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A new chapter in Nashua's city government begins with inauguration ceremony

By KIMBERLY HOUGHTON
Union Leader Correspondent

January 07. 2018 9:03PM
Ward aldermen take the oath of office on Sunday during Nashua's inauguration of the 109th city government at Nashua High School North. (KIMBERLY HOUGHTON/Union Leader Correspondent)



NASHUA — As several government officials were sworn into office on Sunday, the newly elected leaders were urged to work collaboratively to create a better future for the Gate City.

“This is your day. You worked hard to prevail in November,” Mayor Jim Donchess told the new aldermen, Board of Education members and other elected officials. “You have put yourself on the line in order to make Nashua an even better place to live.”

During Nashua’s 109th city government inauguration ceremony, several new aldermen were sworn into office.

Shoshanna Kelly and Brandon Laws are now serving as new at-large aldermen. State Rep. Jan Schmidt is serving as the new Ward 1 alderman, State Rep. Patricia Klee is serving as the new Ward 3 alderman, Ernest Jette is seated as the new Ward 5 alderman, Ken Gidge is taking over the Ward 6 seat and Linda Harriott-Gathright is the new Ward 9 alderman.

In November, newcomer David Tencza was sworn into office early to fill a spot left vacant by former Alderman-at-Large David Deane, who unexpectedly resigned from his post.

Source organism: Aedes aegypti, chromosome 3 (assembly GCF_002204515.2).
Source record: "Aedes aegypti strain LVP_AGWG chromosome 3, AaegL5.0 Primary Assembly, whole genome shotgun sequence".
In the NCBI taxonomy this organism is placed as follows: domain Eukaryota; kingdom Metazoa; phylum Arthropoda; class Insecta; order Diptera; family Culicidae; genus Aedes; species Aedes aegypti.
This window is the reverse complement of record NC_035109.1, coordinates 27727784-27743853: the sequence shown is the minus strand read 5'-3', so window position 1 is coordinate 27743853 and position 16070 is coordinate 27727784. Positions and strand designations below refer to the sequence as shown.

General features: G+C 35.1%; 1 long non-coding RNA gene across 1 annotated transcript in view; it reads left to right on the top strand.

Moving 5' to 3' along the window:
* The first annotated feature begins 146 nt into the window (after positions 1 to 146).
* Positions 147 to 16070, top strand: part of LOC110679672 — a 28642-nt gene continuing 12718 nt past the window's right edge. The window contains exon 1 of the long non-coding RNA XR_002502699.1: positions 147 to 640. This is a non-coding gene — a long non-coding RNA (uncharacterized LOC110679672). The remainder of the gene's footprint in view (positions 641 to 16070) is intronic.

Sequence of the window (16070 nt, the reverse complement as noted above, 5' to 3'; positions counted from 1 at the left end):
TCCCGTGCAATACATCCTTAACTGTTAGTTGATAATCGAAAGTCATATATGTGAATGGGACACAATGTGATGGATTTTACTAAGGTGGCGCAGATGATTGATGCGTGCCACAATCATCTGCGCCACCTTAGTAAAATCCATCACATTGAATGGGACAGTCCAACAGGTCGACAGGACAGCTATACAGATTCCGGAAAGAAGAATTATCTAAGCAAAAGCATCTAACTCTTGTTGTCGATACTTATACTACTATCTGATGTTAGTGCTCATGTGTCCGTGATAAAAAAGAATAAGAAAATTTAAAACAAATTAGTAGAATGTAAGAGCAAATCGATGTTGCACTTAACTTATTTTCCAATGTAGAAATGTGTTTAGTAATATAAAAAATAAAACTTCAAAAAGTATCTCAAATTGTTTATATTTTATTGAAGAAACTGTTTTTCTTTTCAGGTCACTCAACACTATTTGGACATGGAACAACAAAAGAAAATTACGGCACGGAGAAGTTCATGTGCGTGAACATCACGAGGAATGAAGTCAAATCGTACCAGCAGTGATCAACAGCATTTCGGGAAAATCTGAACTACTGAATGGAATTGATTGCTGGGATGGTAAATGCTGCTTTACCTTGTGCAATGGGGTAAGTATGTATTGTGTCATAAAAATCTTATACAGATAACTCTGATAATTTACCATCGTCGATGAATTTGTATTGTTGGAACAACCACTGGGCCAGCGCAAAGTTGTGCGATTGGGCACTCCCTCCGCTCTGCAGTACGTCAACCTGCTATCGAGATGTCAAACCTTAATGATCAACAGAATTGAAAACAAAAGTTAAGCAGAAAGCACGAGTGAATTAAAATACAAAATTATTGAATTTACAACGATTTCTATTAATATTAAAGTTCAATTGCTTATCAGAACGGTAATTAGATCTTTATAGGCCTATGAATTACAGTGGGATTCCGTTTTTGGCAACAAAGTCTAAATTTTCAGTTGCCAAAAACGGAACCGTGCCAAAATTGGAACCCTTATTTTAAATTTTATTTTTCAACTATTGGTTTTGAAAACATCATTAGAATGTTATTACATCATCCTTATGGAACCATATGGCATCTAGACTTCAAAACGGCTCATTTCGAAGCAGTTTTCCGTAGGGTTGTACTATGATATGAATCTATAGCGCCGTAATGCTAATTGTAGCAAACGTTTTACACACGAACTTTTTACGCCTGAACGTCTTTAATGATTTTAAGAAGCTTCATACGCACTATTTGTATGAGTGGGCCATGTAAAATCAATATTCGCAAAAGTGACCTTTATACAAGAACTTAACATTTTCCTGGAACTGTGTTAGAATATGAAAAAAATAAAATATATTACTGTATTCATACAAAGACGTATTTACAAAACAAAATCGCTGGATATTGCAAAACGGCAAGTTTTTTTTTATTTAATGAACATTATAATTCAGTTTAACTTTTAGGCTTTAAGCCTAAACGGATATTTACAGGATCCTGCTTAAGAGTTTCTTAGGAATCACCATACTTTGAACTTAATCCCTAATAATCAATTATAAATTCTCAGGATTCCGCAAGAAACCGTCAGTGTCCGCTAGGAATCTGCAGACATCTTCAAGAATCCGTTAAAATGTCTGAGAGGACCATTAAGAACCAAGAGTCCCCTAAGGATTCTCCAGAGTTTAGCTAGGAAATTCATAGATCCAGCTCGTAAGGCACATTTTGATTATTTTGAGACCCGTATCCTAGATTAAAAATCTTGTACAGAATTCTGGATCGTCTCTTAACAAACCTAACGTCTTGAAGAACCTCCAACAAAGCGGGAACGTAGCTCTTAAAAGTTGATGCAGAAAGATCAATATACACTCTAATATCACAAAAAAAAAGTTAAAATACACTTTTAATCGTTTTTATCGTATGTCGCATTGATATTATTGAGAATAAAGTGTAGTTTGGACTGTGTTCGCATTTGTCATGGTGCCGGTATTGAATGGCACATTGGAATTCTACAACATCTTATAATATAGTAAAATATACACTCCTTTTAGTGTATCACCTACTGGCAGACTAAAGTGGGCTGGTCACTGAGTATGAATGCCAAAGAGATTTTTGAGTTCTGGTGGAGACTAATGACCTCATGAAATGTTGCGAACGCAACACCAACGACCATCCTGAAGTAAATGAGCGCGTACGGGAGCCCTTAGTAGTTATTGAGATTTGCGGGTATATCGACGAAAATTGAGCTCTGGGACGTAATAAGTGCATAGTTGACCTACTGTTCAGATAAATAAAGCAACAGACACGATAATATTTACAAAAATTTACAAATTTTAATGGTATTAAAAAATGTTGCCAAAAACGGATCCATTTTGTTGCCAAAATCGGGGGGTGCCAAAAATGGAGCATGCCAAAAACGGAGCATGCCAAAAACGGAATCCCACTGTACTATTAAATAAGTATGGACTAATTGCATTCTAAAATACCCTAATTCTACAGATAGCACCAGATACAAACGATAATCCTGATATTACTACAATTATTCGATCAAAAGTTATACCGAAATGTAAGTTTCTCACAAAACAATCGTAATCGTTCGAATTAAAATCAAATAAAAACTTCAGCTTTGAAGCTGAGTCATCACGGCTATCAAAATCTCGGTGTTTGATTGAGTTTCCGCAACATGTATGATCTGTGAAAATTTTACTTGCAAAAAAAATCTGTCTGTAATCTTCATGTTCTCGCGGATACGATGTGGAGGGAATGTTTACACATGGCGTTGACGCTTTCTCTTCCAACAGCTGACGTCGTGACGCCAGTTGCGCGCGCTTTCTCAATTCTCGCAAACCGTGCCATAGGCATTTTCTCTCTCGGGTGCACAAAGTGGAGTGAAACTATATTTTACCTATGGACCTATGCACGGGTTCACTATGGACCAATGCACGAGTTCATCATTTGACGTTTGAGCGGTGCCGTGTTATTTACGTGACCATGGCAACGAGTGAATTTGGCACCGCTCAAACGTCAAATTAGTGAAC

“Nashua is a great city. We enter the next two years optimistic about our future,” Donchess told the newcomers. While much has been accomplished by working together, he said there are still challenges that must be faced to help move Nashua forward.

Alderman Brian McCarthy was again nominated as the president of the Board of Aldermen during Sunday’s event.

“In a few minutes, the real work will begin,” he told the eight new aldermen. “We have made tremendous strides, but there is still a lot of work to do.”

From left, Shoshanna Kelly and Brandon Laws are sworn into office as new at-large aldermen during Nashua's inauguration ceremony on Sunday at Nashua High School North. (Kimberly Houghton/Union Leader Correspondent)

Nashua officials will need to rely on the downtown in the coming decades to help support Nashua and its center of growth, said McCarthy, adding pension costs and fair compensation for employees also will need to be addressed.

With $15 million more in pension costs since 2010, there will be budget constraints, he acknowledged.

Also sworn into office on Sunday were newcomers Raymond Guarino, Heather Raymond and Gloria Timmons to the Nashua Board of Education, along with several members of the Board of Public Works, Fire Commission, ward moderators, ward clerks and ward selectmen.

“Now is the time to leap together. Now is the time to lead together,” the Rev. Allison Palm of the Unitarian Universalist Church of Nashua told the crew.

The work will not be easy, Palm said, encouraging each of the new leaders to support one another through their great responsibilities.

“When we heed our calling, each of us has the power to build a better tomorrow,” she said. “May this day be the beginning of a better Nashua for tomorrow.”

khoughton@newstote.com


Politics General News Nashua


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